Finding seven “Earth-sized” worlds orbiting within the Habitable Zone (HZ) of a nearby dwarf star is definitely something worth celebrating — even if one has to “fudge” the HZ parameters for four of them to make that happen.

Behold, TRAPPIST-1:

Image result for trappist-1

(https://www.thestar.com/content/dam/thestar/news/world/2017/02/22/what-to-know-about-the-newly-discovered-trappist-1-solar-system/exoplanets2.jpg)

The star in question is a red dwarf located roughly 40 light years away, and the worlds were detected using the Belgian-based TRAPPIST telescope system.  Because we’re dealing with a red dwarf star, and therefore the HZ is much closer to the star itself, chances are very good that most, if not all, of the exoplanets will be tidally-locked to TRAPPIST-1.

The fact that all seven exoplanets are more-or-less Earth-sized, and that at least three of them reside within TRAPPIST-1’s actual HZ, implies the very real possibility that up to three of those worlds, maybe more, could actually hold liquid water and even some form of life.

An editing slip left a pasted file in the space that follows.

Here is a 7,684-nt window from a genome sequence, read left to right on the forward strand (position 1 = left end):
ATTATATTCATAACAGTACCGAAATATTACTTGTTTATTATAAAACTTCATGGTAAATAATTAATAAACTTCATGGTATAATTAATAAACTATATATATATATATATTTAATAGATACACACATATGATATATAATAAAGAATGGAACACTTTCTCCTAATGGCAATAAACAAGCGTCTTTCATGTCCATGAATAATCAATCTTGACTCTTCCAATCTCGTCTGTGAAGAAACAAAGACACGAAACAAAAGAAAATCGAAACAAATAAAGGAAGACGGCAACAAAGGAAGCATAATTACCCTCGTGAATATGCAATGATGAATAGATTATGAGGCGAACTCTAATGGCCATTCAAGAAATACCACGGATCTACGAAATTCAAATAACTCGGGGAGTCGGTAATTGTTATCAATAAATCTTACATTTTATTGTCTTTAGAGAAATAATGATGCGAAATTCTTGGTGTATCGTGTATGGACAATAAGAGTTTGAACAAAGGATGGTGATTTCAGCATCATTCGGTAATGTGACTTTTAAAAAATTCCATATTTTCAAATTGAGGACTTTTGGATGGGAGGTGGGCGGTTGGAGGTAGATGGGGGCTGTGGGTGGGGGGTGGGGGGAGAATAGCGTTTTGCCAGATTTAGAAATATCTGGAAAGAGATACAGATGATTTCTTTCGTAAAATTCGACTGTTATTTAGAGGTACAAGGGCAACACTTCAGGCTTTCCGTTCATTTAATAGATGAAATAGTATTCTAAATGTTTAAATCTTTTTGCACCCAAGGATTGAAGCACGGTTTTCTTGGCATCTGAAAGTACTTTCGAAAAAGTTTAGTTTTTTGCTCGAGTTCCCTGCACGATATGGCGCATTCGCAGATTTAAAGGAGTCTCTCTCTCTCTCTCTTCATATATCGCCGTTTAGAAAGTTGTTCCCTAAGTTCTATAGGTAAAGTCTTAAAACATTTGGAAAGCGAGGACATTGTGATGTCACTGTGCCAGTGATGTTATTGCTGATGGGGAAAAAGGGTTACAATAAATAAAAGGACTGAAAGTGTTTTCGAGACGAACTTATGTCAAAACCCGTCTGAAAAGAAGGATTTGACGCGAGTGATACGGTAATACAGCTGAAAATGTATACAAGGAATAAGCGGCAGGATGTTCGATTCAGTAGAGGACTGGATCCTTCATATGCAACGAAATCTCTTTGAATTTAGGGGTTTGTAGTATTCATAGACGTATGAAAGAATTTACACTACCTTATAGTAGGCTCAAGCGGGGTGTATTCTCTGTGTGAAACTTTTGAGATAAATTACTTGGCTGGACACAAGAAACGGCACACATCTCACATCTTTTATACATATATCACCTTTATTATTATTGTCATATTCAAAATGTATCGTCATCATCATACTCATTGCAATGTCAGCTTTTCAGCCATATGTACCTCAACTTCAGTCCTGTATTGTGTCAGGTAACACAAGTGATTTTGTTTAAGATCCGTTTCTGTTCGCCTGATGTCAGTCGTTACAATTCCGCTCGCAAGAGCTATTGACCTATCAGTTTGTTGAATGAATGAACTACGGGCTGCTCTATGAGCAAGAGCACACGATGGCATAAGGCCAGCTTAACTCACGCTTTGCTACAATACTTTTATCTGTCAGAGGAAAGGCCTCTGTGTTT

Like everything else in the Universe, the TRAPPIST-1 system has its own website:  http://www.trappist.one/

Of course, the TRAPPIST telescope itself has a website…:  http://www.trappist.ulg.ac.be/cms/c_3300885/en/trappist-portail

We could literally be within a year or two of confirming a truly Earth-like world, with the launch of the James Webb telescope next year.  If this new-fangled space telescope happens to catch sign of oxygen and methane co-mingling in the atmosphere of at least one of those exoplanets, then it is generally agreed that the possibility for life as we know it is considered to be quite strong since normally atmospheric oxygen and methane readily react to create new compounds (ie, if these gases are detected in noticeable amounts it means these gases are being replenished – the most efficient candidate we Humans currently know of is Life itself).

No matter how one looks at it, the TRAPPIST-1 system is exciting for Science and Humanity in general; unlike Gliese 581 and Gliese 667 C before, TRAPPIST-1’s worlds are confirmed with great confidence; the next step is to spectroscopically analyze the atmospheres of those seven worlds in the hope of detecting the ever-promising O2 + CH4 combination as a promising indication of an alien biosphere.

It just keeps getting better and better!!